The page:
It’s been a year since I started this blog. One very long, mostly frustrating year. My first post was an indicator of just how clueless I really was going into TTC, because I thought I actually knew things. I take that back, though: I did know things, but it was information for people who simply have sex, and boom, they’re pregnant. You know, most people. I naively thought that would be me, which now I find almost comical.
But the real reason for my post lies with the definition of trying to conceive. This goes hand in hand with the definition of being infertile.
There has been much debate in many people’s blogs lately over the definitions of these things. It does seem we can all agree that most doctors want you to be “trying for a year” before “infertility” can be your unofficial diagnosis and you are sent off to a fertility specialist. It also seems that most of us agree that’s insane.
The differences in opinion come when we get down to the little details, and I will use myself as an example. One year ago, my husband and I started trying. I had already been off birth control since April, and I was noticing irregular periods, but I was hoping it would settle on its own. We still tried. Then, soon after starting this blog, I was told by my old endocrinologist my TSH level was too high, an 8, and I must stop trying immediately, until further notice. That’s when my blog started to focus more on diet and thyroid health than anything else. After a month or so, we continued trying, and got the official “okay” from a doctor a few months later. And from there, I had long, irregular cycles, including an 82-day cycle that wrapped up in November, when I was finally given Provera and put out of my misery. I was fortunate enough to be able to see a fertility specialist earlier than most people, and started on Clomid in late December. The rest is history.
Since N and I started trying one year ago, I have ovulated exactly 3 times, to my knowledge. Maybe there might have been one more in there, soon after going off the pill, because I did get my period on my own the first time. But I won’t ever know for sure. These three times have been in January, March, and May of 2012. That’s three chances to get pregnant. Does that mean I’ve only been officially “trying” since the first Clomid pills did their job? I would have to say no.
I think it’s interesting that people who aren’t going through infertility question what “trying” means. I get it – for most people, you get a chance every single month, which I can’t even imagine. So when you’ve been trying for a year, you’ve “tried” 12 times. But is that what trying means – it only counts when you actually ovulate? I don’t think so. I think it’s more mental, with an addition of a physical act. We’ve been physically trying, when we are able, for one solid year. That might have meant many a night of praying to the gods that regular sex with no IUI, plus a miracle of releasing an egg would do the trick. Many nights of thinking, this cycle could be the one. Countless days (more than I care to think about) of checking my CM, charting, temping, analyzing, Googling….and I’ve released 3 eggs. Most people think “trying” means sex, and only when it counts (as in, when you ovulate). I refuse to think of it that way, because it would negate everything I’ve gone through in a year.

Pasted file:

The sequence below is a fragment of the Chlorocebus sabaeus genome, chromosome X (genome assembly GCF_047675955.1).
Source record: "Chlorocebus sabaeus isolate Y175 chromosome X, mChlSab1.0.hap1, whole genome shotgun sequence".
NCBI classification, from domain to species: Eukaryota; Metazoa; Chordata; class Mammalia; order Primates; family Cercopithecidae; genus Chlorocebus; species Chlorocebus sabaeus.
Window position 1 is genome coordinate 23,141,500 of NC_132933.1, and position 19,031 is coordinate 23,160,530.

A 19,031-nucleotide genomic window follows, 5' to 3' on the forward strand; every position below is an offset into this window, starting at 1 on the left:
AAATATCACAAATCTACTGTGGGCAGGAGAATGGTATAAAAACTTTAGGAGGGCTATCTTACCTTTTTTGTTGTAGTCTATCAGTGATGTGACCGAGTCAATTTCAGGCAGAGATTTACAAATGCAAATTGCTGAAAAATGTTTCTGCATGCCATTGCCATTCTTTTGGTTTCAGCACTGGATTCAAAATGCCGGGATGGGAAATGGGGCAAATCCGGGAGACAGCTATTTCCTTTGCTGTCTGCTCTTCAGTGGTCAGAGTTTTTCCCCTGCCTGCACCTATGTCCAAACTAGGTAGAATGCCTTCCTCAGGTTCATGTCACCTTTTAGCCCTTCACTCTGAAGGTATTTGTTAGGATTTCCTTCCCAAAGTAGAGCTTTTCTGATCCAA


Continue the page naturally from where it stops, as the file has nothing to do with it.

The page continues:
So as I see it, yes, we’ve been trying for a year. I know some of you have tried for way longer, multiple years, and I hope my time comes sooner than that. However, hitting the year mark is kind of a big deal, to me at least. I just can’t help thinking about the way my feelings about trying to conceive have changed, and my emotions as well. I went from over-the-top hopeful (I guess everyone starts out that way) to so upset, disappointed, devastated, to angry, to numb, and in the last few months, my current feelings are pushed right out of my head. I try not to even think about it. It’s not numb, necessarily, but it’s – wow, this is so frustrating that it’s not even worth coherent thoughts. I’ve tried to move on with the rest of my life, while a healthy dose of bitterness lingers.
As for the definition of infertile – it’s a debate I don’t fully want to jump into, because I honestly believe we shouldn’t all have to adhere to one specific dictionary definition. I agree with others who find it irritating if someone tries for a while, and then it works, no problem, and they called it infertility. I think once you find out what’s wrong, then it’s okay to place the label on yourself. If you weren’t able to see a specialist for a long time and then you found out something was wrong – I’m not saying your infertility started then. It started when you started trying. But you wouldn’t have known why until a doctor told you, most likely. I didn’t know what was wrong until I saw the specialist, but now I know: my eggs don’t grow and release on their own. Anovulation. Hashimoto’s thyroiditis and other auto-immune issues. I wouldn’t say that I’m “infertile”, because it sounds permanent. I will be fertile, but with the help of some major drugs. But it’s all how you define yourself. If you have a blog about trying to get pregnant, chances are, you’ve been through the ringer and you have enough to say about the topic to write about it on a regular basis. I’d say you have the right to claim infertility, for sure.
In the end, we write these posts because we’re looking for support, not judgement. I’ve had nothing but support since I started, but I know there are people out there who do judge. We all have different journeys, and I’m not sure putting “infertility” on a scale in severity from 1-10 will make anyone feel better. If anything, it’s a reminder that we’re all struggling, and it sucks.